Published on February 28th, 2017 | by Guest0
Is Xamarin the Answer to Everything Mobile App Developers Ask for?
With an existing range of mobile platforms, developers are constantly in search for a toolset that can help them work with such platforms with little or no duplication of their labor. Instead of building an application for each separate system, they want their code shared across the main mobile platforms. And since recently, a growing number of such developers have been turning to Xamarin, one of the best-known tools for designing apps for different OSs, to solve that issue.
By using Xamarin, developers can create native apps for various platforms with shared C# codebase, language, APIs, and IDE. Xamarin shares approximately 75% of the application code across the mobile dev platforms and almost 100% when developing UI with Xamarin.Forms. It provides high efficiency and great UX on the basis of native API.
Since the solution’s inception, Xamarin and its tools have been warmly accepted by Microsoft-platform developers who wished to make use of their C# skills on Android and iOS, especially considering that Windows Phone has failed to become a great power on the mobile market so far.
With its Xamarin Platform, Xamarin.Forms, Xamarin Test Cloud, and its other popular products, Xamarin did resolve many challenges mobile app developers used to face. What developers love the most about it is its single, unified codebase they can use for cross-platform application building. By using such codebase, developers can save quite a lot of time and efforts.
Xamarin Platform bestows developers with numerous APIs, allowing them to create native applications for their intended devices from a single code base. To make sure that the unified codebase performs effectively, Xamarin Studio employs a debugging tool used live on a device or in a simulator mode.
The Platform delivers native mobile application development tools. By engaging Xamarin.iOS and Xamarin.Android, developers can build native iOS and Android applications with the help of C#, keeping complete Apple’s software development kit functionality and Google’s APIs.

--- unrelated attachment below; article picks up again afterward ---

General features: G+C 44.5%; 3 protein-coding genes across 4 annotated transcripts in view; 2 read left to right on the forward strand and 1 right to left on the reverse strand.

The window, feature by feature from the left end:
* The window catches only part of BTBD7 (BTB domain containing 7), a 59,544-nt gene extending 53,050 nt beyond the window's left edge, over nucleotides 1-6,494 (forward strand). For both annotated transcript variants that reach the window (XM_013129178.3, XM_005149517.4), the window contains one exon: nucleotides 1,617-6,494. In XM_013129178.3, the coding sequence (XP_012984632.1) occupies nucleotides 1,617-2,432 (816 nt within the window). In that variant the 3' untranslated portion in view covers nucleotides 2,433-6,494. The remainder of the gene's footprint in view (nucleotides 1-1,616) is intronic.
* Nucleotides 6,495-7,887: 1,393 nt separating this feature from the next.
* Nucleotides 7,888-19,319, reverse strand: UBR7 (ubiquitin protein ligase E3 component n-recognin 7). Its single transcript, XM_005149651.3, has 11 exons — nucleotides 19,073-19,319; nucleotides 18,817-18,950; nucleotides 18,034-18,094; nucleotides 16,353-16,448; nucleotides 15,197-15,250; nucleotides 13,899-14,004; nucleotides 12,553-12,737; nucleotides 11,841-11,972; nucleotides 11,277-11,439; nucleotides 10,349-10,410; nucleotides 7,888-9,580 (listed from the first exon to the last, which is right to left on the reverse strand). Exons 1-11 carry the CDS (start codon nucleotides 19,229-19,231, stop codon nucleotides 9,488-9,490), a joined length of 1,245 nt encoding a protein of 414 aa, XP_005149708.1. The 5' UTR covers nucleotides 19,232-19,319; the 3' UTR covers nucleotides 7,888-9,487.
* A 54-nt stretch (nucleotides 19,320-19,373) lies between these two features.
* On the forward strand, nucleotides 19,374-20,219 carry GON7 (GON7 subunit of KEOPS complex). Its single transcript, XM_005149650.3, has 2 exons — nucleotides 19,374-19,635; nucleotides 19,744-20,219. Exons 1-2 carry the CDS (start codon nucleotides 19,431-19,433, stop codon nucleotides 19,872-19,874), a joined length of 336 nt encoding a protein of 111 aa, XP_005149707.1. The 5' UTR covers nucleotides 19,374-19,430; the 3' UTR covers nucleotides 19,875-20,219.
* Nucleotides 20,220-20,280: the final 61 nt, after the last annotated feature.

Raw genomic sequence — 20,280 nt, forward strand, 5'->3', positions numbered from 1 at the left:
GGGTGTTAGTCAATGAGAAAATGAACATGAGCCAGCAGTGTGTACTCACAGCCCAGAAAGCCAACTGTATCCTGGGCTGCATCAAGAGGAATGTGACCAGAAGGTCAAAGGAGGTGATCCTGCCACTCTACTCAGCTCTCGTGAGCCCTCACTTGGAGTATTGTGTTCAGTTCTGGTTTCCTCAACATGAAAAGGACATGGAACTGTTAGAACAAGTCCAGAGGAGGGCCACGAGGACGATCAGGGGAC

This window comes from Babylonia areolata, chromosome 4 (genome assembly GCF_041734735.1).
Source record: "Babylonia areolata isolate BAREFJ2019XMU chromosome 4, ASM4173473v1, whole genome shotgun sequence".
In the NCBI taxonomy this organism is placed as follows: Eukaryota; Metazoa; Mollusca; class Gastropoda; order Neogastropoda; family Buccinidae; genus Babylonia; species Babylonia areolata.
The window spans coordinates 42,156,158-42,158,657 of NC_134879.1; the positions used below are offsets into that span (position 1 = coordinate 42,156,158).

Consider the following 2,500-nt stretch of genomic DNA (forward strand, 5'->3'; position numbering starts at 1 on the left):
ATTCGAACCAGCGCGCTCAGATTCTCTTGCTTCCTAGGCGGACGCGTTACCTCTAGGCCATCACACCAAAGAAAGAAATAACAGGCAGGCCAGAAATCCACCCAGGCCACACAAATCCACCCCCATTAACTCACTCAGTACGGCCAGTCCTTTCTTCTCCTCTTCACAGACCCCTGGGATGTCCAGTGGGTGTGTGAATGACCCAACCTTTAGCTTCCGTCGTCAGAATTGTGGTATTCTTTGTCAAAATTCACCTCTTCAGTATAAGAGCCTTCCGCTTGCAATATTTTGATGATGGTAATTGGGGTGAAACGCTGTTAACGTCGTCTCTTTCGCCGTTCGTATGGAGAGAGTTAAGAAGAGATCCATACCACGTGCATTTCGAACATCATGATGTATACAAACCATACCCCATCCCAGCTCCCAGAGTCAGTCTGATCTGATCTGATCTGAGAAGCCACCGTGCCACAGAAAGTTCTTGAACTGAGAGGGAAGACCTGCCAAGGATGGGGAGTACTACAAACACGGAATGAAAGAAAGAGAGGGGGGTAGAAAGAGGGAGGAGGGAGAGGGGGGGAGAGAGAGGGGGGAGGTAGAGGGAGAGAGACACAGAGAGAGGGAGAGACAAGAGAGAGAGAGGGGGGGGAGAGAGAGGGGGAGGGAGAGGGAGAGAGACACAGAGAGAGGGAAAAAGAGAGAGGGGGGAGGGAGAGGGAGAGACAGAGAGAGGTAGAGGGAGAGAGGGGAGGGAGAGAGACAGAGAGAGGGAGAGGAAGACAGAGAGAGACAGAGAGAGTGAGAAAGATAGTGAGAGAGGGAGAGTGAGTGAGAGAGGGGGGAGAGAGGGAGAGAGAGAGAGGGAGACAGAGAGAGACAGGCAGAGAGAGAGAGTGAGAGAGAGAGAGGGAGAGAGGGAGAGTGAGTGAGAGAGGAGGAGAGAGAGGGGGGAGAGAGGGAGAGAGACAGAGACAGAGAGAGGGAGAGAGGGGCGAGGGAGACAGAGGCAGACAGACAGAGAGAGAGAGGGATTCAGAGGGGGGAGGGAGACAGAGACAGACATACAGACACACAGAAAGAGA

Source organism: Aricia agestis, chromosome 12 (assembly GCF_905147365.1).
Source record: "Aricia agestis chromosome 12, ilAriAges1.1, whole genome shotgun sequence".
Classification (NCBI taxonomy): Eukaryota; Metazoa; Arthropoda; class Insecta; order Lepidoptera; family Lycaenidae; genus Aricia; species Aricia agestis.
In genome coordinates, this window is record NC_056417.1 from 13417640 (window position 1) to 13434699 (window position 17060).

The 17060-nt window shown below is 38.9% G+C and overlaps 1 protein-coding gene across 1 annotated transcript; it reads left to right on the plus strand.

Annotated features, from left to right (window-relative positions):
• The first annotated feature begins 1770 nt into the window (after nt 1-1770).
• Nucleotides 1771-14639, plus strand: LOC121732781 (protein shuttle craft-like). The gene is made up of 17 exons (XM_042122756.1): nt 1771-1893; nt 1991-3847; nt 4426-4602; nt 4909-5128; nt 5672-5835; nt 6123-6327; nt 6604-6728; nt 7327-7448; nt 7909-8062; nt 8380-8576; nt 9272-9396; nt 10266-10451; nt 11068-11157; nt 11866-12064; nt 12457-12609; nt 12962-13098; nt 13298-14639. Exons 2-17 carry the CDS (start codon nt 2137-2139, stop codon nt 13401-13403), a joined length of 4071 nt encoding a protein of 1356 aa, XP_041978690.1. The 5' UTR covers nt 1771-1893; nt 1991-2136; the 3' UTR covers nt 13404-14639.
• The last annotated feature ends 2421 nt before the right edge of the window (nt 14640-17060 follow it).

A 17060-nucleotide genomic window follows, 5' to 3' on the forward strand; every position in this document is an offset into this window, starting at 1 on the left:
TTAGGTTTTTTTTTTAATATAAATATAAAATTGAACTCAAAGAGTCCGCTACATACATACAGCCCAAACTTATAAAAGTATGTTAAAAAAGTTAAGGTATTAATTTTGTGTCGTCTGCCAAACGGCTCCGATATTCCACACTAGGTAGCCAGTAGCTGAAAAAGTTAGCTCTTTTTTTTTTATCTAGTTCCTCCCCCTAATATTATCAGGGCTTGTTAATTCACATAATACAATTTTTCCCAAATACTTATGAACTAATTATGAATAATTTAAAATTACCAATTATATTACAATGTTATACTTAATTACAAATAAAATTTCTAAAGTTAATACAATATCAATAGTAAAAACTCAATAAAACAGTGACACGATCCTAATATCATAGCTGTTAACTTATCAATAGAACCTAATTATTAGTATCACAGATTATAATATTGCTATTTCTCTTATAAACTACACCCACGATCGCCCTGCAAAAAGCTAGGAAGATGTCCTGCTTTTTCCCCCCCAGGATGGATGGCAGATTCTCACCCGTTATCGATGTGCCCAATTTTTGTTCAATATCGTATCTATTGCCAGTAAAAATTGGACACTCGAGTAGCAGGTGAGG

Xamarin Platform integrates well with numerous application development tools, both proprietary and third-party, for more variable development environment. The Platform integrates with products provided by Microsoft, IBM, SAP, Amazon, Oracle, and many more. It grants access to various integrated customizations and extensions using its Xamarin Component Store.
Xamarin also supports cross-platform application development with its Xamarin.Forms, a toolkit allowing creation of native UI layouts with XAML or C#.
Xamarin Test Cloud serves as the company’s testing and automation software. It delivers functionality and performance testing of developed apps on over 1,800 devices and provides options to conduct tests on the basis of the OS, form factor, device manufacturer, and more.
Xamarin also quickly gained its popularity among developers thanks to its open-source nature that ensures flexibility, interoperability, and freedom of use. Xamarin is included into Visual Studio Community Edition that is free for individual developers, small teams, open-source and education projects, and academic research. Native apps for Android and iOS can be built in Visual Studio without any limitations on the size of an application.
Plus, when you consider its reusability, customizability, and other benefits described above, you are left with no questions why this .NET solution is so popular among developers all over the globe.
But keeping in mind all the undisputable benefits of the product, a developer should consider some of its drawbacks and limitations as well.
The main issue with Xamarin is its inability to handle some demanding visual aspects of user interface. There are visual editors that make work with UI much easier, but they do not have many of the original Android and iOS features, therefore development of a complex interface becomes quite challenging.
There are certain limitations affecting development, testing, and upload of an application to the store. The major limitation for iOS, for example, is that Xamarin does not have dynamic code generation support. It affects both compiled Xamarin code and the source code.
It has been noticed that applications created in Xamarin are comparatively larger and slightly slower than those built as native apps.
On the whole, despite the comparative newness of Xamarin, it still might and most likely will have a bright future. It is the most obvious choice for numerous projects. The platform enables to develop, test, and monitor applications that perform effectively due to the single code and architecture, delivering an attractive commercial value of applications for businesses.
Moreover, last year’s acquisition of Xamarin by Microsoft gives the platform a potential to become a milestone solution for any cross-platform development and indeed become the answer to everything mobile app developers ask for. Time will show.
About the author:
Eugene Rudenko is a senior online marketing manager for Oxagile, a bespoke software development company, with offices in New York and London. Oxagile offers web, mobile, front end development services and full-cycle development.